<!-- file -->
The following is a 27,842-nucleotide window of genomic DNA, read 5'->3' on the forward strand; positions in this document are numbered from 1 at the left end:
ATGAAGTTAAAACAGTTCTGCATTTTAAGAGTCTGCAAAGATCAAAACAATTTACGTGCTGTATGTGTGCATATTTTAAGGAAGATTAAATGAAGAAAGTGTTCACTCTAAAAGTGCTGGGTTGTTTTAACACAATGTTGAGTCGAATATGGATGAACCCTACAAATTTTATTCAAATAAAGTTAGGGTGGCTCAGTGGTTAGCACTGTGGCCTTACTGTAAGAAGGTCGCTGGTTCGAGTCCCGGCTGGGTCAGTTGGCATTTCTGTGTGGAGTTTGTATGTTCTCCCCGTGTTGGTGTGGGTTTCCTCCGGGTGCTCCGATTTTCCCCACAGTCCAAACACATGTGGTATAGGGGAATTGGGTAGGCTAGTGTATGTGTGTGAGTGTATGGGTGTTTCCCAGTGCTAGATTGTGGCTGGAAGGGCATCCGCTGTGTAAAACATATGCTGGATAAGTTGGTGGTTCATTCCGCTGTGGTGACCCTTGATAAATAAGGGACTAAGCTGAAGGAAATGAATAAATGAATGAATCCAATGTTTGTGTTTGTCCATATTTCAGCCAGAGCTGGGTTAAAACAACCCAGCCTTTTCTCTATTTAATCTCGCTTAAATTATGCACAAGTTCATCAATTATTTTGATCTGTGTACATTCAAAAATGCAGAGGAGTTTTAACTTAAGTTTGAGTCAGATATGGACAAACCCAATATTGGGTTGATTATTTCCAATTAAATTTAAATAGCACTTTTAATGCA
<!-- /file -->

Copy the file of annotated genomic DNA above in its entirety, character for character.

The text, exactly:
The following is a 27,842-nucleotide window of genomic DNA, read 5'->3' on the forward strand; positions in this document are numbered from 1 at the left end:
ATGAAGTTAAAACAGTTCTGCATTTTAAGAGTCTGCAAAGATCAAAACAATTTACGTGCTGTATGTGTGCATATTTTAAGGAAGATTAAATGAAGAAAGTGTTCACTCTAAAAGTGCTGGGTTGTTTTAACACAATGTTGAGTCGAATATGGATGAACCCTACAAATTTTATTCAAATAAAGTTAGGGTGGCTCAGTGGTTAGCACTGTGGCCTTACTGTAAGAAGGTCGCTGGTTCGAGTCCCGGCTGGGTCAGTTGGCATTTCTGTGTGGAGTTTGTATGTTCTCCCCGTGTTGGTGTGGGTTTCCTCCGGGTGCTCCGATTTTCCCCACAGTCCAAACACATGTGGTATAGGGGAATTGGGTAGGCTAGTGTATGTGTGTGAGTGTATGGGTGTTTCCCAGTGCTAGATTGTGGCTGGAAGGGCATCCGCTGTGTAAAACATATGCTGGATAAGTTGGTGGTTCATTCCGCTGTGGTGACCCTTGATAAATAAGGGACTAAGCTGAAGGAAATGAATAAATGAATGAATCCAATGTTTGTGTTTGTCCATATTTCAGCCAGAGCTGGGTTAAAACAACCCAGCCTTTTCTCTATTTAATCTCGCTTAAATTATGCACAAGTTCATCAATTATTTTGATCTGTGTACATTCAAAAATGCAGAGGAGTTTTAACTTAAGTTTGAGTCAGATATGGACAAACCCAATATTGGGTTGATTATTTCCAATTAAATTTAAATAGCACTTTTAATGCA